Pula Fund sheds P6.7bn in global equities rout

Pelaelo says the Pula Fund has already bounced back PIC: PHATSIMO KAPENG
Pelaelo says the Pula Fund has already bounced back PIC: PHATSIMO KAPENG

The Pula Fund, which houses the country’s sovereign savings comprising decades of budget surpluses and diamond revenues, lost P6.7 billion in the last quarter of 2018 as investments made in global equities took a hammering.

The Pula Fund’s investments are managed on a 50/50 between the Bank of Botswana (BoB) and several leading asset managers appointed by the central bank. The Fund’s investments are across asset classes all outside Botswana and include equities held in top Western markets.

In the last quarter of last year, global investors saw more than $7 trillion wiped off their holdings in equities held in major markets, led by a dramatic fall on Wall Street starting in October. The country’s pension funds lost P3.7 billion last year, mainly due to their investments in the global equities and mainly as a result of the fourth quarter collapse.

Data released by the BoB indicates that between September and December last year, the Pula Fund fell from P61.9 billion to P47.5 billion. The biggest drop during that period occurred between November and December, when the values held in the Pula Fund fell from P59.3 billion to P47.5 billion.

Central bank officials explained that global equities rout was largely behind the drop, but added that the losses were ‘unrealised’.

Unrealised losses refer to the potential loss an investor suffers from owning an asset that has lost value. The loss is considered realised if the investor sells the asset at that reduced value.

“In the final quarter of 2018, the value of assets held in the Pula Fund was negatively affected by short-term volatility in several major global markets in which the Fund is invested resulting in unrealised market losses of P6.7 billion,” the BoB’s head of communications and information services, Seamogano Mosanako told BusinessWeek in a written response to enquiries.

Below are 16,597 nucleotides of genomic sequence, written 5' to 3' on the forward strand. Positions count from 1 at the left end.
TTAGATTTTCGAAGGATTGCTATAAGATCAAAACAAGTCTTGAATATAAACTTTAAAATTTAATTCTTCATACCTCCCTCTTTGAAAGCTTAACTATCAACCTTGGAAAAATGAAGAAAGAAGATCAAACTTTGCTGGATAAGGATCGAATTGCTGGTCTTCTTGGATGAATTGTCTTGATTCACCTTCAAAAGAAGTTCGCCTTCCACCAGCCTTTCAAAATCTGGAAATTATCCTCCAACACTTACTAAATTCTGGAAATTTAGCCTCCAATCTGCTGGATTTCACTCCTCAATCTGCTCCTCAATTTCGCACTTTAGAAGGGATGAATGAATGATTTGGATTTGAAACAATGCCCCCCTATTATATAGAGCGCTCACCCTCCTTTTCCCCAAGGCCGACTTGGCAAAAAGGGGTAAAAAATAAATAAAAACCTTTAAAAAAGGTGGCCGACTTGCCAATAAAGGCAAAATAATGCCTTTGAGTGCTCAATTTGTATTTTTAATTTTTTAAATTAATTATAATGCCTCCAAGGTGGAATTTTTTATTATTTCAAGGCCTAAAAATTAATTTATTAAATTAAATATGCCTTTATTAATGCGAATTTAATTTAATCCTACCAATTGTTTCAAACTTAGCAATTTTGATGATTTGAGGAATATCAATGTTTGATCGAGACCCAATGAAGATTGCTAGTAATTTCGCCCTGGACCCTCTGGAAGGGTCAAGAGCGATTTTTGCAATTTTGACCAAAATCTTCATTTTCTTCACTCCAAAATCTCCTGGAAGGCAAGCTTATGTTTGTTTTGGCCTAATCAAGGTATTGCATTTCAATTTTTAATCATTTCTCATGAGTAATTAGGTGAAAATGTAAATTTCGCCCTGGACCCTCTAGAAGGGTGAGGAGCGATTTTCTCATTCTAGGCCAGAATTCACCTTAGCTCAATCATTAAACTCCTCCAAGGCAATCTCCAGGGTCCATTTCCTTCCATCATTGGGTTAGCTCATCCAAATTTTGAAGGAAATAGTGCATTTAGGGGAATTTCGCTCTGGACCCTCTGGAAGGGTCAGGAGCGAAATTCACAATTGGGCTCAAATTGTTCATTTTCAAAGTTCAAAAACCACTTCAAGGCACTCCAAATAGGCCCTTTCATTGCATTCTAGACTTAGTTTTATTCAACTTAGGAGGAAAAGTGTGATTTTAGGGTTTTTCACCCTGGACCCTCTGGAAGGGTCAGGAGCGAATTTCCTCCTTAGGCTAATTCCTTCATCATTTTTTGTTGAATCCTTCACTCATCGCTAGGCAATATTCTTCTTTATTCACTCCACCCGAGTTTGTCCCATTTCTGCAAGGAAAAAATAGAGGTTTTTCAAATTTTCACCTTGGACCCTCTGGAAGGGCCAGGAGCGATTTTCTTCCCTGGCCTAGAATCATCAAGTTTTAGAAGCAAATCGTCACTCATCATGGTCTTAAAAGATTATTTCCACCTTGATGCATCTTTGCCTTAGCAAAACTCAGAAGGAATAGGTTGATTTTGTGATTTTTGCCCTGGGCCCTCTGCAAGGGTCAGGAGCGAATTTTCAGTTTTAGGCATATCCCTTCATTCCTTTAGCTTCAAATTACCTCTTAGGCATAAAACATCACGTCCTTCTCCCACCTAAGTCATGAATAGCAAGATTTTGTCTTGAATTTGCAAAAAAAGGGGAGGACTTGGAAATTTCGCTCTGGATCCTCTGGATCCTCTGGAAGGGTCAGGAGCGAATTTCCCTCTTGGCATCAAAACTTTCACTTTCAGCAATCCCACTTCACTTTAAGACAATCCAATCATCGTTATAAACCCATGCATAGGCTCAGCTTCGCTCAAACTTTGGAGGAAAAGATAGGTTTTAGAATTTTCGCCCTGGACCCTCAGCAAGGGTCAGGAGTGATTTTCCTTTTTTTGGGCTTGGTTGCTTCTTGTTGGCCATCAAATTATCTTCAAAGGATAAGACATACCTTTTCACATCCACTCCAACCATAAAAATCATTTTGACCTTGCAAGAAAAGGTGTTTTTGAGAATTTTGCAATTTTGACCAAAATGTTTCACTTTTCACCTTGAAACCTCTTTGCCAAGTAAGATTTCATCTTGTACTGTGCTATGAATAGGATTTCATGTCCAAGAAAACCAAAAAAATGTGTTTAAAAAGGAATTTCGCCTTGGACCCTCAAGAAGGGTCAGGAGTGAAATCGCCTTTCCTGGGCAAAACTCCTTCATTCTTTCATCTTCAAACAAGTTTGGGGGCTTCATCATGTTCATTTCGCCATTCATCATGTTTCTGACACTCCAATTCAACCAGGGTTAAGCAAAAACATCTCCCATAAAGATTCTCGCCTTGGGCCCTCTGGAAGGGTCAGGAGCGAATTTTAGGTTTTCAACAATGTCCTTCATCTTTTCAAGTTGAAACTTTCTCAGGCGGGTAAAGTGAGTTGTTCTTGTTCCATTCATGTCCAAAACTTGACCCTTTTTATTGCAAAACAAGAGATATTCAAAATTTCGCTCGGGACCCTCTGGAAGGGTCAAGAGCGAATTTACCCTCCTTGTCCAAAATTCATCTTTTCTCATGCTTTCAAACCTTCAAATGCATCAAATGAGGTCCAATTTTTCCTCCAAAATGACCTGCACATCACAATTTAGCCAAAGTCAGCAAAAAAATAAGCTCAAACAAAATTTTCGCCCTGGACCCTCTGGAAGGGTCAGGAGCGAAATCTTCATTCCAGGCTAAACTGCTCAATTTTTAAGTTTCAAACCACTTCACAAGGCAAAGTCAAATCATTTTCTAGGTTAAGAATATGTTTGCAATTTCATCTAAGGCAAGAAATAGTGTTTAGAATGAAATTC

“In particular, global equity markets experienced significant declines.”

She said over the long-term, it is expected that these valuation losses will be recouped through better market performance.

“For example, in the first quarter of 2019, most of these losses had been substantially reversed,” she said. The central bank said the Pula Fund’s drop between November and December was also due to large drawdowns made to cover short-term foreign exchange requirements in the local market.

“In early December 2018, there was a substantial transfer of funds from the Pula Fund to fund the Liquidity Portfolio, where balances required for transactional purposes had fallen below desirable levels due to a period of sustained net outflows,” Mosanako said.

BoB governor, Moses Pelaelo told BusinessWeek that the drawdown was in line with the reserve guidelines which require the central bank to ensure local foreign currency levels do not fall below three months of import cover.

“When that liquidity portfolio drops below a certain threshold, we are required to replenish by taking excess money that we had put in the Pula Fund,” he said on Wednesday.

“It is like when you see your current account is low and you take money from your savings account.

“The agreement with government is that when the liquidity portfolio drops to below three months of import cover, we have to fund it to a neutral position.”

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